UN Says Long Term Campaign Needed to Cut Meat’s Impact

November 5th, 2012


A United Nations alert has underlined the importance of campaigns like Meatless Monday in reducing meat consumption for the health of the planet.

Growing Greenhouse Gas Emissions due to Meat Production was compiled by the Global Environmental Alert Service of the United Nations Environment Program (UNEP), which scans scientific sources to create briefings for policymakers.

According to the alert, “agriculture, through meat production, is one of the main contributors to greenhouse gases and thus has a potential impact on climate change.” This is because cattle are the largest source of methane, one of the most harmful greenhouse gases.

Americans currently consume the most meat of any country, eating an average of 11 ounces (322g) per person, per day. This is significantly more than both the global average of 4 ounces per person and the USDA’s suggested daily range of 5-6 ½ ounces from the “protein food group”.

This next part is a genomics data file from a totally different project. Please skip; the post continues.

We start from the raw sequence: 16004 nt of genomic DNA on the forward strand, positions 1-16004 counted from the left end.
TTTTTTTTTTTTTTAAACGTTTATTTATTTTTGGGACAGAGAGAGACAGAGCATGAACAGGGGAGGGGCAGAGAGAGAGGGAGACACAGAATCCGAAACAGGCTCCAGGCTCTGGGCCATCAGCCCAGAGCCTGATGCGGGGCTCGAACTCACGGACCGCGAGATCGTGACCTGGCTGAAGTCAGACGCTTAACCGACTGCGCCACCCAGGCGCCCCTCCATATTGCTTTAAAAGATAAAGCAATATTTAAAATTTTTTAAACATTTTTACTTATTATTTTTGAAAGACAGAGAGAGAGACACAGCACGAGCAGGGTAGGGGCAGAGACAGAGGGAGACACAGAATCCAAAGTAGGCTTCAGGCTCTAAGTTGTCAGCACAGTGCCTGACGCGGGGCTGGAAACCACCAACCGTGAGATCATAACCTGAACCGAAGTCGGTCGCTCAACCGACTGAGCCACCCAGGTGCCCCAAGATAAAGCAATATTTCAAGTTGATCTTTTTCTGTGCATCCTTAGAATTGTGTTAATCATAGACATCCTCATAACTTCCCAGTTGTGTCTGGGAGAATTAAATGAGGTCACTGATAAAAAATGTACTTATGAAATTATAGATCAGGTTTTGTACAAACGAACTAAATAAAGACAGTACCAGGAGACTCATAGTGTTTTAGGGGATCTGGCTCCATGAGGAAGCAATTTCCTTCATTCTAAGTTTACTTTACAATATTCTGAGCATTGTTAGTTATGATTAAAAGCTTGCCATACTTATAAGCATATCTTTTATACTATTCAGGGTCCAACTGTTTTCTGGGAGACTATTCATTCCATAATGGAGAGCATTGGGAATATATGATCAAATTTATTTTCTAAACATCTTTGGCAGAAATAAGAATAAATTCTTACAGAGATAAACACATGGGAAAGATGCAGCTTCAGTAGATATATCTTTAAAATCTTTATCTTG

The UN alert makes it clear that people and the planet can only benefit from cutting back on meat consumption and production:

“It seems probable that many benefits would accrue from lower consumption rates in many developed and some developing countries. At the same time, reduced meat production would ease both pressures on the remaining natural environment and on atmospheric emissions of CO2, CH4 and N2O.”

In addition to the positive environmental impact, “a reduction in the consumption of meat, especially red meat, could have multiple health benefits, as there is clear evidence of a link between high meat diets and bowel cancer and heart disease (FOE 2010).”

Finally, the alert highlights the need for a long-term campaign, like Meatless Monday, to help people make the transition to healthier levels of meat consumption:

“As changing the eating habits of the world’s population will be difficult and slow to achieve, a long campaign must be envisioned, along with incentives to meat producers and consumers to change their production and dietary patterns. ‘Healthy’ eating is not just important for the individual but for the planet as a whole.”